Marcianopolis or Marcianople (Greek: Μαρκιανούπολις) was
an ancient Roman city in Thracia. It is located at the site of
modern-day Devnya, Bulgaria.
A mosaic featuring an image of the gorgon
Medusa in Devnya's Museum of
Trajan renamed the ancient city of Parthenopolis after
the Second Dacian War, which ended in 106. The city was renamed after
Trajan's sister, Ulpia Marciana. An important strategic centre, the
city was part of Roman
Thrace until 187–193, and then belonged to
Moesia inferior. Marcianopolis's prosperity under the Severan Dynasty
was ended by a Gothic raid in 248–249 and subsequent barbarian
invasions from the north. The Romans repulsed another Gothic attack to
this town in 267 (or 268), during the reign of Gallienus.
Marcianopolis became the centre of the
Moesia Secunda of the Diocese of Thrace, and was rebuilt
thoroughly in the late 3rd and early 4th century. It grew in
importance at the expense of neighbouring Odessos (Varna) in the 4th
century. The city was an important episcopal centre and a basilica
from the period was excavated in the 20th century. During Emperor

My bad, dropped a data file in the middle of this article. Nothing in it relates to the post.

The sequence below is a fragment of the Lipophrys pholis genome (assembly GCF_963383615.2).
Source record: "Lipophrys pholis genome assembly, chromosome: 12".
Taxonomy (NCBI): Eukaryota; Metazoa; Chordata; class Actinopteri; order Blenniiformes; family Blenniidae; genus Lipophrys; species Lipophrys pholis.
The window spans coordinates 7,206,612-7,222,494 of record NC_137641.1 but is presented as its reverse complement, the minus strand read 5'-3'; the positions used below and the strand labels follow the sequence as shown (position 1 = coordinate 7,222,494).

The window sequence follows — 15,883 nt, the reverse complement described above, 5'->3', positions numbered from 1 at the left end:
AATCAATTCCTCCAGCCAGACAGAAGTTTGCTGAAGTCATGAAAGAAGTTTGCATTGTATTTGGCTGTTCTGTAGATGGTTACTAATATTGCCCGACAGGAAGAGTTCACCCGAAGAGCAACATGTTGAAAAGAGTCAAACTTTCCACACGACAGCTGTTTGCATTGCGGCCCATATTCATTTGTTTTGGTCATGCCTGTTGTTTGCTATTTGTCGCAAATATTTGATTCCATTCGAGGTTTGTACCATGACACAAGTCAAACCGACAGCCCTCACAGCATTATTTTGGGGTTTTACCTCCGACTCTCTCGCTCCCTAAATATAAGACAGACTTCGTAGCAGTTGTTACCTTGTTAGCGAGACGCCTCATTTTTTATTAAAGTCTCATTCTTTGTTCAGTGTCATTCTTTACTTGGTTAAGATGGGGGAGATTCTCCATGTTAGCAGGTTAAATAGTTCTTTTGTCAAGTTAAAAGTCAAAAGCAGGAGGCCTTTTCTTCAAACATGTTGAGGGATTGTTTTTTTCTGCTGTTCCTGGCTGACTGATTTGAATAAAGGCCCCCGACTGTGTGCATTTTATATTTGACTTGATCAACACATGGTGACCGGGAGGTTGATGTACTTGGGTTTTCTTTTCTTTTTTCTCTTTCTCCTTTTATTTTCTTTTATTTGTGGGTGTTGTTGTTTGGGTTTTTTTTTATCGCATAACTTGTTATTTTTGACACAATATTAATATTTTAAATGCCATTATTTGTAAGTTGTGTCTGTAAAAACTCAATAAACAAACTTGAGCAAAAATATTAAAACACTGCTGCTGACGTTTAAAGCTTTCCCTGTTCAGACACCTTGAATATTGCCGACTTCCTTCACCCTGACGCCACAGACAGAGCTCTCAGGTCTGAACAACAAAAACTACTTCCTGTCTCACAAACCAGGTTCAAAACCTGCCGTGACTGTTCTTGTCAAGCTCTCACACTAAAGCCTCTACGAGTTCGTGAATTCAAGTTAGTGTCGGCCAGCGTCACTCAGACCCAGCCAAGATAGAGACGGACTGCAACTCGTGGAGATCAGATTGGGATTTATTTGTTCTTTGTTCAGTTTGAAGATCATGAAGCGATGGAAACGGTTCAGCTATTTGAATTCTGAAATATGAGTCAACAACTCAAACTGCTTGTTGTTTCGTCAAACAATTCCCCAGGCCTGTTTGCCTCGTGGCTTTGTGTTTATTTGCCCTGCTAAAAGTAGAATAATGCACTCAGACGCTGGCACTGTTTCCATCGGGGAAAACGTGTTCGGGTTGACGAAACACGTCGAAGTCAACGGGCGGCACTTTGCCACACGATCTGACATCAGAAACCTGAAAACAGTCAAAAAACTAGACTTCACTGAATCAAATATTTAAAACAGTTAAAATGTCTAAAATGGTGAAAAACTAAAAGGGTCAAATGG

Valens' conflict with the
Marcianopolis was a
temporary capital of the empire and the largest city of Thrace
according to a source from the period.
In 447, it was destroyed by the
Huns under Attila, immediately after
the bloody battle of the Utus river.
Justinian I restored and fortified it. In 587, it was sacked
by the king of the Avars but at once retaken by the Byzantines. The
Byzantine army quartered there in 596 before crossing the Danube to
assault the Avars. Despite the regular barbarian attacks,
Marcianopolis remained an important centre until an Avar raid finally
destroyed it in 614–615, although it still continued to be mentioned
on maps until much later.
Slavs settled in the
Balkans in the 7th century, they called
the ruins of the ancient city Devina. At present, remains of the Roman
city include the amphitheatre and many exquisite mosaics. The Museum
of Mosaics in
Devnya features some mosaics in situ.
^ Ammianus Marcellinus, XXVII, 4, 12
^ Historia Augusta, Claudius, 9; Zosimus, I, 42
^ Amm. Marcell., XXVII, 5;
Theophanes the Confessor Chronographia, A.
M. 5859, 5860, 5861
^ Thompson, E. A.; Heather, Peter. The Huns, Blackwell, 1999. pp.
101–102. ISBN 0-631-21443-7.
^ Theophanes the Confessor, "Chronographia" A. M. 6079
^ Theophanes the Confessor, "Chronographia", A. M. 6088
Coordinates: 43°13′30″N 27°35′6″E / 43.22500°N
27.58500°E / 43.225